Government spending nowhere near scale required, warns John McDonnell
Shadow chancellor John McDonnell has condemned the level of Government spending ahead of this week’s Budget, arguing “it’s nowhere near the scale we need”.
Mr McDonnell raised concerns that Wednesday’s announcements from new Chancellor Rishi Sunak “will not deliver what we need in terms of the NHS”, as he warned it “has got to be the most important Budget since the Second World War”.
He warned said that after “10 years of austerity… we’ve got inequality and poverty that we’ve not seen on a scale in this country”.
Speaking on BBC One’s The Andrew Marr Show, he said: “My advice to Rishi Sunak is don’t put things off.
“The worry that I’ve got is that this Budget will not deliver what we need in terms of the NHS.
“There’s long-term issues that have to be addressed and this crisis is made worse by not addressing those long-terms issues. We need funding for the NHS, full funding, not just to cope with this virus.”
He said the country faces three emergencies: coronavirus, a “crisis” in public services and the “existential threat” of climate change.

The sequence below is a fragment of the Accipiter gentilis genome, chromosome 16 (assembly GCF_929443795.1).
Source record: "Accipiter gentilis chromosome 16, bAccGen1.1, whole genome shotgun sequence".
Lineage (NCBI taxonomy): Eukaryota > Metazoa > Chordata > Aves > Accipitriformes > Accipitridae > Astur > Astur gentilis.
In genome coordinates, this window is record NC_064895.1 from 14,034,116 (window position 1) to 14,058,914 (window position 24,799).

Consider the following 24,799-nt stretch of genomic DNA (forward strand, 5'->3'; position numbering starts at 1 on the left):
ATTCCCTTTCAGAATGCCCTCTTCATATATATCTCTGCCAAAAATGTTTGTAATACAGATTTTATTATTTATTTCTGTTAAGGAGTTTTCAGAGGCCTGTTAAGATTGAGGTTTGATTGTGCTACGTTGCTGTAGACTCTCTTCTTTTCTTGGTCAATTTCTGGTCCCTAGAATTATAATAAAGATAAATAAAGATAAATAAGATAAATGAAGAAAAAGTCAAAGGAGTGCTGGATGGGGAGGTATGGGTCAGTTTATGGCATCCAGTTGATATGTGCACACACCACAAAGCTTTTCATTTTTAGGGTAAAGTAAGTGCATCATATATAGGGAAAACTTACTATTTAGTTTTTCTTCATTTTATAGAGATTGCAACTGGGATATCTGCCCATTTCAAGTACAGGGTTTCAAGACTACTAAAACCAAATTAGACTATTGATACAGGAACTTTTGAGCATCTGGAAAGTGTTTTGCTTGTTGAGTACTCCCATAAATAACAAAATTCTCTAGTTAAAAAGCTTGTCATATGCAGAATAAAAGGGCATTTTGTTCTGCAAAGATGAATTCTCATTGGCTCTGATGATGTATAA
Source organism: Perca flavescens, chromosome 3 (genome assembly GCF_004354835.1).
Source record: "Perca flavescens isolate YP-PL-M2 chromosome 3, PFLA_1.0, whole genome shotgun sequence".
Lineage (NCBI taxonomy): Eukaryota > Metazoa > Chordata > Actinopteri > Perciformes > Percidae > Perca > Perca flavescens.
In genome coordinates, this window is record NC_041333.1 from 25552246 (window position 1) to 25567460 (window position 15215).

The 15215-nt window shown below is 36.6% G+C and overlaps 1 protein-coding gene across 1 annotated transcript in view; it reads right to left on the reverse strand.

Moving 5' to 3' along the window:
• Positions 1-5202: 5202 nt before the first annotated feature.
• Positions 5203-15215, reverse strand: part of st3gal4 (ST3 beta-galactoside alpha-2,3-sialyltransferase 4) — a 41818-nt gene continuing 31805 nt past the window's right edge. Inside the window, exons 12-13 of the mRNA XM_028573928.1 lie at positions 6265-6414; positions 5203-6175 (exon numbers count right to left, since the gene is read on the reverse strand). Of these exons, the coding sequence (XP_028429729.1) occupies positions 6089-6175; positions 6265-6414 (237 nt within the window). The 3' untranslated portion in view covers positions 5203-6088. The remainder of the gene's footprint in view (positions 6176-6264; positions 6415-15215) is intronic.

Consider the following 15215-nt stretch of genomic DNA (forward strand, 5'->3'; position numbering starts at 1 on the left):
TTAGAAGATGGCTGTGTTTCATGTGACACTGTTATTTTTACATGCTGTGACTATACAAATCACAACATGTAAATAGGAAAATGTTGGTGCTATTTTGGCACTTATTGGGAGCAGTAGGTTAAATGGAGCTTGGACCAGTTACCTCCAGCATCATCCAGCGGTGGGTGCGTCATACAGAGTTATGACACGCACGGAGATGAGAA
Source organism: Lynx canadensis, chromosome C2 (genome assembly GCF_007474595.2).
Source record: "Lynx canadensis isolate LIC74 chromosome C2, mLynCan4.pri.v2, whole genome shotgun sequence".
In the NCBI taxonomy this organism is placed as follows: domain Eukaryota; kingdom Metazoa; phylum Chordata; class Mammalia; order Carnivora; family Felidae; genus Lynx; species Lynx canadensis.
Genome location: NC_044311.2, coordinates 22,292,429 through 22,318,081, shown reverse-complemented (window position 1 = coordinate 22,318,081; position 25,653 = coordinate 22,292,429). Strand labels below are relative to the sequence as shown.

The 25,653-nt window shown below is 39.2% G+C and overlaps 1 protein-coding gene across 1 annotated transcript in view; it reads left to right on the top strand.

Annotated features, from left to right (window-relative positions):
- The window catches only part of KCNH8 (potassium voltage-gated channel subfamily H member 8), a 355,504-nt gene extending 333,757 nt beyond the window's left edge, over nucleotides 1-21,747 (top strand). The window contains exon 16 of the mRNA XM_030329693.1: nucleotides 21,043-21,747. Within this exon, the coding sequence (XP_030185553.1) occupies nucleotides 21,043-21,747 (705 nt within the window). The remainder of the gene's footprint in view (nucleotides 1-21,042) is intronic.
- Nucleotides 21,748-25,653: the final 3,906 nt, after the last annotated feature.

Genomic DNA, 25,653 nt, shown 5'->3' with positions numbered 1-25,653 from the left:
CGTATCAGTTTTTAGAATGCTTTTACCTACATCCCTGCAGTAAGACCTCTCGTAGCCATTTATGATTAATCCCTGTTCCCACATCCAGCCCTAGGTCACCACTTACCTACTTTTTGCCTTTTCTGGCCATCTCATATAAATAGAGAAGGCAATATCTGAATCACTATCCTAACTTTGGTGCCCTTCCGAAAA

He added: “Coronavirus of course which is a considerable emergency, secondly we’ve got a crisis in all of our public services, particularly health and social care and one of the reasons we’re not as well prepared to tackle the virus – I’ll give you the example: 17,000 hospital beds cut, social care in absolute crisis, 100,000 vacancies in social care.”
He said Labour’s proposals are about a “just transition where you don’t hit people hard without giving them an alternative”.
He said: “So if you are going to end the fuel duty freeze, what you should be doing is bringing forward a scrappage scheme, offering the alternatives of making sure we have the supply of battery driven cars.”
He underlined the need for investment in public transport including the bus and rail network, and described the delay of the Government’s National Infrastructure Strategy until after the Budget as “really disappointing”.
Meanwhile, asked about predictions that Labour faces disastrous local election results in May, Mr McDonnell said he is “confident”.
And defending his own record since the general election saw Labour’s support crumble, he said: “Even the Tories now are having to invest on a scale that they never wanted to, we’ve forced them into addressing some of these issues.”
Mr McDonnell is backing Rebecca Long-Bailey for leader and Richard Burgon for deputy leader in the party’s current leadership election, and he added: “If there’s a lesson for the future, let’s have shorter leadership elections.”
Responding to leadership contender Lisa Nandy’s concerns over factionalism in the party, he said: “I’m not attacking anyone… all of the three candidates have said they want to unite the party and look to the future, let’s do that.”